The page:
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Addressing microaggressions in the classroom

The term microaggressions refers to everyday comments and/or actions that express a prejudiced attitude or bias toward a member of a marginalized group. Microaggressions can target any aspect of a person’s identity, including their race, ethnicity, gender expression or identity, sexuality, nationality, citizenship, religion, ability, or socioeconomic status. These everyday expressions of bias can be intentional or unintentional and can impact instructors, staff members, students, and/or peers.

When instructors see or experience microaggressions in the classroom, they may be tempted to simply let the moment pass. But ignoring microaggressions can actually impose further harm on those targeted by the microaggressions (Sue, et al, 2009).

On this page you will find strategies for responding to microaggressions you witness or face in the classroom.

Types of microaggressions

Common categories of microaggressions

  • Ascription of intelligence – assuming someone is unintelligent or smarter than average based on their appearance or accent
  • Denial of racial reality – dismissing claims that race was/is relevant to understanding someone’s experience
  • Denial or devaluing experience or culture – assuming that others are like you and ignoring the existence, histories, and cultures of other people
  • Making judgments about belonging – assuming people are foreign or don’t speak English well because of their appearance; questioning someone’s membership status such as “you don’t look disabled” or “you don’t seem that gay to me” or “if you were Jewish, wouldn’t you do x?”
  • Assumption of criminality – guarding belongings more carefully when around certain groups or expressing fear of certain groups
  • Assumption of immorality – assuming that poor people, undereducated people, LGBTQIA+ people, or people of color are more likely to be devious, untrustworthy, or unethical

Video examples of microaggressions

Types of microaggressions

Addressing microaggressions in online, hybrid, or face-to-face classes

Before microaggressions happen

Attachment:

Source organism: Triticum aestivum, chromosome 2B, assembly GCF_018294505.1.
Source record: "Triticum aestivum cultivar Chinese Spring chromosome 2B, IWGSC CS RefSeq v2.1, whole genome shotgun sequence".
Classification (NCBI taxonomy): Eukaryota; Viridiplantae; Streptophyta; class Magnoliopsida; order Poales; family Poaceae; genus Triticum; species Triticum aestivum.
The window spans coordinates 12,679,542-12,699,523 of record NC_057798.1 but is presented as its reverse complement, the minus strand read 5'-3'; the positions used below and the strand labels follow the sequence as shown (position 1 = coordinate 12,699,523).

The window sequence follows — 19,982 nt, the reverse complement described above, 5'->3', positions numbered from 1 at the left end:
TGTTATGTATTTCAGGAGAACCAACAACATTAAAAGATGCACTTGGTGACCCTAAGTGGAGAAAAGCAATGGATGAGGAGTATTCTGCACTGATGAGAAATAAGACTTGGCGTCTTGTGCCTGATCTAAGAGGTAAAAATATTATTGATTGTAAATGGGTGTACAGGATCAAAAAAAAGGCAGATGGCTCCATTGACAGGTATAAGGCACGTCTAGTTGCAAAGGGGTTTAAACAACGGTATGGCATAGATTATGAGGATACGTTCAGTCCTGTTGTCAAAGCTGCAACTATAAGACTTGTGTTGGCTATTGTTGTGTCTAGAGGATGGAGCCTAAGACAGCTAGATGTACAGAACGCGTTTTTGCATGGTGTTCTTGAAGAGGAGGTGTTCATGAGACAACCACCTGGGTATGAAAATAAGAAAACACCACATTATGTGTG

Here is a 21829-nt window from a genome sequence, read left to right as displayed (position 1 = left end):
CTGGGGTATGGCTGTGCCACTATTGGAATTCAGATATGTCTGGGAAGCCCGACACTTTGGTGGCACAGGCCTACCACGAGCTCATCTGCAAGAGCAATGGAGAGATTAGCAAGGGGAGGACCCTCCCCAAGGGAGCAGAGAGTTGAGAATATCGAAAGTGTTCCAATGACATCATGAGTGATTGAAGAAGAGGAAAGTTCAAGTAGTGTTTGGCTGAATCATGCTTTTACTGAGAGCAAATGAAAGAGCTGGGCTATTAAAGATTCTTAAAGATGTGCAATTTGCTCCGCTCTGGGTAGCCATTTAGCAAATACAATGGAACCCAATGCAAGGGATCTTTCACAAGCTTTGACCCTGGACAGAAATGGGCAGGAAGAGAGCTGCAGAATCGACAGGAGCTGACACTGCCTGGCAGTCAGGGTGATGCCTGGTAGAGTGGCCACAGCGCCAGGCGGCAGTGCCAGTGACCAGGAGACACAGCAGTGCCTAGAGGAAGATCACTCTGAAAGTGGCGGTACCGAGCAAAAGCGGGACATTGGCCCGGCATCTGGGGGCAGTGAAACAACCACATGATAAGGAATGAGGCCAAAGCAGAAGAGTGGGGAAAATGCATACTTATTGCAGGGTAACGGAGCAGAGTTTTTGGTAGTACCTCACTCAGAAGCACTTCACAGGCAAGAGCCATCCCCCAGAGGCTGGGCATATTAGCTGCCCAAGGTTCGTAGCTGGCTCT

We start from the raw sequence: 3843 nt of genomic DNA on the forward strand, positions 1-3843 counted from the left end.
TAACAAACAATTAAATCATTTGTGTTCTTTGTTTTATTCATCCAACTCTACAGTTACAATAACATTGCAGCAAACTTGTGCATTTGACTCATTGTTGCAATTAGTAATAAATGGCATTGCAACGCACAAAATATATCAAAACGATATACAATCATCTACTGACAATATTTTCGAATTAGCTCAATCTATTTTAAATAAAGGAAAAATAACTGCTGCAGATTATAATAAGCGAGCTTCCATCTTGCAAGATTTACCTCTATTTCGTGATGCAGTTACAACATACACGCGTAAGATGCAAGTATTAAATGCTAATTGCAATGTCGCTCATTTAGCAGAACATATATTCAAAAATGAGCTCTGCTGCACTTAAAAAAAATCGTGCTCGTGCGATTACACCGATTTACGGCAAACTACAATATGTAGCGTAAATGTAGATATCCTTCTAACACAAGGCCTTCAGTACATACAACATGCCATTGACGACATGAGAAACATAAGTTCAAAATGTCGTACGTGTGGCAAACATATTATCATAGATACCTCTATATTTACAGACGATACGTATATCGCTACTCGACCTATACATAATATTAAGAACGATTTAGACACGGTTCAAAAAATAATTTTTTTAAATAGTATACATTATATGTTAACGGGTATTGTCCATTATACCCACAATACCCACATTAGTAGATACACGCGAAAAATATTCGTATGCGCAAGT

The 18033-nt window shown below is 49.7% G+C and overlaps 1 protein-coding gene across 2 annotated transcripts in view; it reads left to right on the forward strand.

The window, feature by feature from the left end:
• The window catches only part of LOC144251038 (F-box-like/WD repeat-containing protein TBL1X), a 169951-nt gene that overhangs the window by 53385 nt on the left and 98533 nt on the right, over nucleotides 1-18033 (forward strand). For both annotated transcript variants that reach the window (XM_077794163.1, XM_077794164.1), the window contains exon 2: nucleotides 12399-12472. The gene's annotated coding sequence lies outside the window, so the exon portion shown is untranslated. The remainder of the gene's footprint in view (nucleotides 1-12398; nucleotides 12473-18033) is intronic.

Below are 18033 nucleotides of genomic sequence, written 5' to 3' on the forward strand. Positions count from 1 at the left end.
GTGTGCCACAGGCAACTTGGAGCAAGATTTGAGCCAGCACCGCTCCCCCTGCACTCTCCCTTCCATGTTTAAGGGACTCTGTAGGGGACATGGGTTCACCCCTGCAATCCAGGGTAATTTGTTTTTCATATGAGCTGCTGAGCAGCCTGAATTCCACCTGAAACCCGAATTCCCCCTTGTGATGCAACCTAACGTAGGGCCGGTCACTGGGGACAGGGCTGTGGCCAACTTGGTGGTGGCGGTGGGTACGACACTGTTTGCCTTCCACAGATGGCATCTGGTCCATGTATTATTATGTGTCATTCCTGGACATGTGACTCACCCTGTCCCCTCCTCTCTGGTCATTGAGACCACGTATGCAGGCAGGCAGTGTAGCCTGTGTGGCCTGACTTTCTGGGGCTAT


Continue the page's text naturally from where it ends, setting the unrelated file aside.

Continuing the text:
• Recognize and reflect on your own biases, interactions, and behaviors.
  • Understand a general definition of microaggressions. Consider the various ways that they might manifest themselves, and the impact they will have on everyone in the learning environment.
  • Understand that good intentions can still have harmful impacts.
  • Understand your own triggers: what makes you uncomfortable and why? How can you work with and through this discomfort?
  • Be open with students about your expertise and your challenges.
  • Develop community agreements that set clear expectations and guidelines for students.
  • Invite students to offer clarification or ask questions when there is a potential communication issue.

When microaggressions happen

  • Acknowledge the moment and immediately take the lead in addressing the situation (slow down or stop the conversation).
  • Breathe. Pause. Stay as calm as possible.
  • Return to your community agreements.
  • Ask for clarification and explain why the incident is problematic. Support students in critical reflection on the situation. 
  • Acknowledge the emotions in the room, both visible and invisible. Ask students if they would like to stay in class or take a break/leave.
  • While acknowledging the impact, make sure to validate and support those who have been targeted. Remember that some students may feel targeted, even if the microaggression is not directed at them specifically.
  • Follow up as needed (e.g., revisit the issue in the next class and/or see individuals after class). Identify other people who might serve as sources of support.
  • If you are the target of microaggressions
    • Be direct and share your own thoughts about the comment/behavior.
    • Provide information, clarification, and/or your perspective on the comment/behavior/issue.
    • Encourage students to think of other possibilities beyond the comment/behavior/issue.

What to avoid when facing microaggressions

  • Don’t take a passive approach and let the class direct the discussion.
  • Don’t disengage from the conversation by accepting superficial responses or dismissing the topic.
  • Don’t respond with hostility.
  • Don’t look to marginalized students/instructors to be experts on issues related to their identity group.
  • Don’t give full attention to the perpetrator while ignoring the target(s) of the microaggression
  • Don’t focus on debates about intent (of the micro-aggressor), what each person said, or determining who is right or wrong